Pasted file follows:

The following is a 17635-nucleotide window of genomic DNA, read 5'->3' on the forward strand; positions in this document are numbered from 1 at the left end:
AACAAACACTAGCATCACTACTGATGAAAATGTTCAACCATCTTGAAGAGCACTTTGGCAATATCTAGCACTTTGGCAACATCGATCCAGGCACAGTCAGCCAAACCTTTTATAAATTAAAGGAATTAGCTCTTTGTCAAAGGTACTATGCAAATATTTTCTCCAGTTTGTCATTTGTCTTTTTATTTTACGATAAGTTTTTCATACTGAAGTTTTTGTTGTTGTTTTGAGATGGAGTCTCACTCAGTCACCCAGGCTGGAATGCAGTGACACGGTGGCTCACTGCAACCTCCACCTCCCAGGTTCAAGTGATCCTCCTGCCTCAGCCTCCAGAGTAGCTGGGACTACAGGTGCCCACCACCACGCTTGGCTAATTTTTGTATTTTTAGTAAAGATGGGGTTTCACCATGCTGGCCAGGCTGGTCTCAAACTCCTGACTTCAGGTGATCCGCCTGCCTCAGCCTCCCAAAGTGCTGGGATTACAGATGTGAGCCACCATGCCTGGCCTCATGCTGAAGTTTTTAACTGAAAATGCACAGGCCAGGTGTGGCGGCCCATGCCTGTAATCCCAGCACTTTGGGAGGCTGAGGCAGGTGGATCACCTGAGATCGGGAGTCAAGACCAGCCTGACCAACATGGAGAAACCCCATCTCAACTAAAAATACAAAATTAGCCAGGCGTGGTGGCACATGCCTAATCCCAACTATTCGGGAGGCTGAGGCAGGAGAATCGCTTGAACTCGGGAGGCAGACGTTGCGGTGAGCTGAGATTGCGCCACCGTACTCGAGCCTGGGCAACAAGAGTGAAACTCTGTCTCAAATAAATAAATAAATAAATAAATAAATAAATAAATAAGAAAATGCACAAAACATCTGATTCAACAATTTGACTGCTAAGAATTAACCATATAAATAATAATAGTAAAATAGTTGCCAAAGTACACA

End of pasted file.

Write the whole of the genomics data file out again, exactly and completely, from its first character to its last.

The following is a 17635-nucleotide window of genomic DNA, read 5'->3' on the forward strand; positions in this document are numbered from 1 at the left end:
AACAAACACTAGCATCACTACTGATGAAAATGTTCAACCATCTTGAAGAGCACTTTGGCAATATCTAGCACTTTGGCAACATCGATCCAGGCACAGTCAGCCAAACCTTTTATAAATTAAAGGAATTAGCTCTTTGTCAAAGGTACTATGCAAATATTTTCTCCAGTTTGTCATTTGTCTTTTTATTTTACGATAAGTTTTTCATACTGAAGTTTTTGTTGTTGTTTTGAGATGGAGTCTCACTCAGTCACCCAGGCTGGAATGCAGTGACACGGTGGCTCACTGCAACCTCCACCTCCCAGGTTCAAGTGATCCTCCTGCCTCAGCCTCCAGAGTAGCTGGGACTACAGGTGCCCACCACCACGCTTGGCTAATTTTTGTATTTTTAGTAAAGATGGGGTTTCACCATGCTGGCCAGGCTGGTCTCAAACTCCTGACTTCAGGTGATCCGCCTGCCTCAGCCTCCCAAAGTGCTGGGATTACAGATGTGAGCCACCATGCCTGGCCTCATGCTGAAGTTTTTAACTGAAAATGCACAGGCCAGGTGTGGCGGCCCATGCCTGTAATCCCAGCACTTTGGGAGGCTGAGGCAGGTGGATCACCTGAGATCGGGAGTCAAGACCAGCCTGACCAACATGGAGAAACCCCATCTCAACTAAAAATACAAAATTAGCCAGGCGTGGTGGCACATGCCTAATCCCAACTATTCGGGAGGCTGAGGCAGGAGAATCGCTTGAACTCGGGAGGCAGACGTTGCGGTGAGCTGAGATTGCGCCACCGTACTCGAGCCTGGGCAACAAGAGTGAAACTCTGTCTCAAATAAATAAATAAATAAATAAATAAATAAATAAATAAGAAAATGCACAAAACATCTGATTCAACAATTTGACTGCTAAGAATTAACCATATAAATAATAATAGTAAAATAGTTGCCAAAGTACACA